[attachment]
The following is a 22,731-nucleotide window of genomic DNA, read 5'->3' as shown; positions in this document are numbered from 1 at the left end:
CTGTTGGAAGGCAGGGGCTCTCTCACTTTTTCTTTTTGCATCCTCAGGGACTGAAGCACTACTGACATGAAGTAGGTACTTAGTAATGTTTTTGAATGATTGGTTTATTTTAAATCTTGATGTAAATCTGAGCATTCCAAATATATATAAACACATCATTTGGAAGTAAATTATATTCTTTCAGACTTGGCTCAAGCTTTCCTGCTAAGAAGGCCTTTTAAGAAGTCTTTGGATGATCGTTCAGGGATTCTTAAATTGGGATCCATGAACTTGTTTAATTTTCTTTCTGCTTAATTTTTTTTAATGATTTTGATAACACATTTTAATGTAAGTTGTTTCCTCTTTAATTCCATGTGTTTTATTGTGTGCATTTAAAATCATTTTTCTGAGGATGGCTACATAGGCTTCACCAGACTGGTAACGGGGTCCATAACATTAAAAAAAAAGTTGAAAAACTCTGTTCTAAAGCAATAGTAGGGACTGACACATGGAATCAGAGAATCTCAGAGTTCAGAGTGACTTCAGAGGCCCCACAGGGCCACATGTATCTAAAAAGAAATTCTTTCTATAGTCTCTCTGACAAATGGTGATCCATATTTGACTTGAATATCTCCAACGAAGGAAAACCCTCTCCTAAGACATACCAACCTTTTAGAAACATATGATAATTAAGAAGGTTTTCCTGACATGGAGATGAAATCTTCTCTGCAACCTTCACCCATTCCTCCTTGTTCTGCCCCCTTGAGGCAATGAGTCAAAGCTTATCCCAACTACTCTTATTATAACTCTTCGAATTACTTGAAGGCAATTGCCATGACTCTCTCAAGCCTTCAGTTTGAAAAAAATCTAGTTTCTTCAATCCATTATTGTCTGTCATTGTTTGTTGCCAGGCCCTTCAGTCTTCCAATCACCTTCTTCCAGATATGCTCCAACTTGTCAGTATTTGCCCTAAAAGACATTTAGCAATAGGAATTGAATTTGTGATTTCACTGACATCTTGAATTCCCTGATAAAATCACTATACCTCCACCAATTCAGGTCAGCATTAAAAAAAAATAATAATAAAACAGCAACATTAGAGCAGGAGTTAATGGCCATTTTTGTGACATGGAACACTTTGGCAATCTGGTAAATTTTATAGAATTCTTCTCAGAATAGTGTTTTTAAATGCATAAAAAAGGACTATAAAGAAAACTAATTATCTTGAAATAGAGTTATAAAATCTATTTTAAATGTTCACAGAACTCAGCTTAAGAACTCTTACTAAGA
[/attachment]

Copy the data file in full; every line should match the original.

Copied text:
The following is a 22,731-nucleotide window of genomic DNA, read 5'->3' as shown; positions in this document are numbered from 1 at the left end:
CTGTTGGAAGGCAGGGGCTCTCTCACTTTTTCTTTTTGCATCCTCAGGGACTGAAGCACTACTGACATGAAGTAGGTACTTAGTAATGTTTTTGAATGATTGGTTTATTTTAAATCTTGATGTAAATCTGAGCATTCCAAATATATATAAACACATCATTTGGAAGTAAATTATATTCTTTCAGACTTGGCTCAAGCTTTCCTGCTAAGAAGGCCTTTTAAGAAGTCTTTGGATGATCGTTCAGGGATTCTTAAATTGGGATCCATGAACTTGTTTAATTTTCTTTCTGCTTAATTTTTTTTAATGATTTTGATAACACATTTTAATGTAAGTTGTTTCCTCTTTAATTCCATGTGTTTTATTGTGTGCATTTAAAATCATTTTTCTGAGGATGGCTACATAGGCTTCACCAGACTGGTAACGGGGTCCATAACATTAAAAAAAAAGTTGAAAAACTCTGTTCTAAAGCAATAGTAGGGACTGACACATGGAATCAGAGAATCTCAGAGTTCAGAGTGACTTCAGAGGCCCCACAGGGCCACATGTATCTAAAAAGAAATTCTTTCTATAGTCTCTCTGACAAATGGTGATCCATATTTGACTTGAATATCTCCAACGAAGGAAAACCCTCTCCTAAGACATACCAACCTTTTAGAAACATATGATAATTAAGAAGGTTTTCCTGACATGGAGATGAAATCTTCTCTGCAACCTTCACCCATTCCTCCTTGTTCTGCCCCCTTGAGGCAATGAGTCAAAGCTTATCCCAACTACTCTTATTATAACTCTTCGAATTACTTGAAGGCAATTGCCATGACTCTCTCAAGCCTTCAGTTTGAAAAAAATCTAGTTTCTTCAATCCATTATTGTCTGTCATTGTTTGTTGCCAGGCCCTTCAGTCTTCCAATCACCTTCTTCCAGATATGCTCCAACTTGTCAGTATTTGCCCTAAAAGACATTTAGCAATAGGAATTGAATTTGTGATTTCACTGACATCTTGAATTCCCTGATAAAATCACTATACCTCCACCAATTCAGGTCAGCATTAAAAAAAAATAATAATAAAACAGCAACATTAGAGCAGGAGTTAATGGCCATTTTTGTGACATGGAACACTTTGGCAATCTGGTAAATTTTATAGAATTCTTCTCAGAATAGTGTTTTTAAATGCATAAAAAAGGACTATAAAGAAAACTAATTATCTTGAAATAGAGTTATAAAATCTATTTTAAATGTTCACAGAACTCAGCTTAAGAACTCTTACTAAGA